The Humane Society is one of the most well-known animal welfare programs in the world, and for good reason: Not only does the Humane Society have a number of programs designed to support domesticated animals, but they've launched initiatives against wildlife hunting, animal testing, and factory farming, too.

Where is the best place to get a dog? ›

Your local animal shelter or rescue organization can help you find the right match for your family. There are also breed-specific rescue groups for every breed of dog, including "designer" or "hybrids" like labradoodles and puggles.

How much money donated to ASPCA actually goes to animals? ›

Approximately 76 cents of every dollar we spend goes directly to the ASPCA's lifesaving programs around the country. Please visit our Annual Report page to see our latest annual report and our most recently filed IRS Form 990.

Do rescue dogs know you rescued them? ›

The bottom line is, while dogs may not understand the concept of rescue, they definitely have the ability to recognize their owners through their senses and emotional connection.

What is the difference between a rescue and a shelter dog? ›

Animal rescues are similar to animal shelters in that they protect unhoused animals. However, they're volunteer-run and supported because they don't get government funding. Instead of public buildings with kennels, rescues run out of private homes.

Should I give my dog back to the rescue? ›

Before you return your dog to the shelter, you should know the potential consequences. If you are returning the dog because of aggressive behavior or severe illness, there is a chance that the dog will end up being euthanized by the shelter.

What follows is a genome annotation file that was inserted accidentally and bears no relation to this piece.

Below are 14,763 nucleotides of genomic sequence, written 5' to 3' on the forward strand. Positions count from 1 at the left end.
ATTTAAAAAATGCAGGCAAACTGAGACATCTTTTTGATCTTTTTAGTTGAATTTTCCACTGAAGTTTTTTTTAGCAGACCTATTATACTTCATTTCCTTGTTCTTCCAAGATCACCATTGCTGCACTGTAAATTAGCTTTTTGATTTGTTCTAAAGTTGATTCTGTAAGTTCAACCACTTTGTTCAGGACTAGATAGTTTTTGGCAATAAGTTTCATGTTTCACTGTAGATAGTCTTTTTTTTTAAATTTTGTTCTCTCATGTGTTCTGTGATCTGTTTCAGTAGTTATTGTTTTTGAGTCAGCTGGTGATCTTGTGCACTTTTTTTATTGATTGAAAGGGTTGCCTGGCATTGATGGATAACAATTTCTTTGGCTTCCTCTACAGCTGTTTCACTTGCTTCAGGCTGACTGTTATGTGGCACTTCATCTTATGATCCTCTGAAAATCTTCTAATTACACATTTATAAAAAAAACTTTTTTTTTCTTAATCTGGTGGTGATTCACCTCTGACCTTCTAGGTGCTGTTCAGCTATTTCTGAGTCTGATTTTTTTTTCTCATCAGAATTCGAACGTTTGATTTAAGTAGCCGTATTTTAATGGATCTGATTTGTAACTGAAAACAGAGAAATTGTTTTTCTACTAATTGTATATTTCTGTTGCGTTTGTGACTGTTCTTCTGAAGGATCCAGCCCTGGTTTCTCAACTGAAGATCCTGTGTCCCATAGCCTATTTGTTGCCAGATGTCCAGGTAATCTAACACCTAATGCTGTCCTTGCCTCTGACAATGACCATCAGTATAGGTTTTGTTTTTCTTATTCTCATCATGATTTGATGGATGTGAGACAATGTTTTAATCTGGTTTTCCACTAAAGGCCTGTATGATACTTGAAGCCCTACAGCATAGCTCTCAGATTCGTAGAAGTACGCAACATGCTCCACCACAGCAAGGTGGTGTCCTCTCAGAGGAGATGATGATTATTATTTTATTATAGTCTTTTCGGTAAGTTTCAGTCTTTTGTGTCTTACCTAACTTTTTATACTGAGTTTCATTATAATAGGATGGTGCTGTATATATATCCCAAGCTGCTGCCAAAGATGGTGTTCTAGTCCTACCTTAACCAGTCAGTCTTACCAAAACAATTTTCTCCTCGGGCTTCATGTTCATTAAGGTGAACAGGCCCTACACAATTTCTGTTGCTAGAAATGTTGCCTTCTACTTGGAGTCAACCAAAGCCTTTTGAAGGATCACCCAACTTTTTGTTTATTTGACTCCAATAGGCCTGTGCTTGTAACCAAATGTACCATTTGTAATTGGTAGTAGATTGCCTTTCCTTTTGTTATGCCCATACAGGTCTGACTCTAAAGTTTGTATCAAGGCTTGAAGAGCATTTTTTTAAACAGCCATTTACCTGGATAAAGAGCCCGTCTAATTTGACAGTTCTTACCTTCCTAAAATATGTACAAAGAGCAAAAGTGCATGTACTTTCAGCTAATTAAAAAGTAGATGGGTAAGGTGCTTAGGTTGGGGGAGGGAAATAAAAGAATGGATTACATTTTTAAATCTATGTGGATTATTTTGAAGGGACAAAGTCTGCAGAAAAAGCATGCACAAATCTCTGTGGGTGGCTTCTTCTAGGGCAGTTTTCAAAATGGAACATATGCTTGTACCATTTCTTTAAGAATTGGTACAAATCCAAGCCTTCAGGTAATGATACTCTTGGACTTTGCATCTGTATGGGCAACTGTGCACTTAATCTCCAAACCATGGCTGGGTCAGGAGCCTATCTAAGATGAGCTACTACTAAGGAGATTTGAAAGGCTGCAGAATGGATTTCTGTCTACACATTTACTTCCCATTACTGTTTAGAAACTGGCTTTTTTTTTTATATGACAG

Why do dog rescues make it so hard to adopt? ›

Rescue groups are picky — and for a good reason. This helps ensure a good match from the start, making it easier for you and your new dog to adjust. In some cases, the rescue you're adopting may have been previously rehomed due to a traumatic or stressful situation.

Is it wrong to return a rescue dog? ›

As we said back in that first paragraph, returning your adopted dog is not always the wrong choice. There absolutely are situations where it's necessary or simply the better decision for everyone. But adopting a dog also means making a commitment to your new family member.

Do all rescue dogs have problems? ›

However, a rescue dog may have some unique problems that need to be addressed. They might take longer to develop a bond with you as they've gone through a rough past. Barking continuously, destroying the furniture, and not using litter are some common behaviors exhibited by rescue dogs.

What are the cons of adopting a pet from a shelter? ›

Be prepared, some of these may be shocking.
  • Limited Options. First, I must address the limited options there are in rescue pets. ...
  • Not an Easy Search. ...
  • Outrageous Price. ...
  • Good Luck Trying to Train Them. ...
  • You Get Labeled. ...
  • Gruesome Side Effects.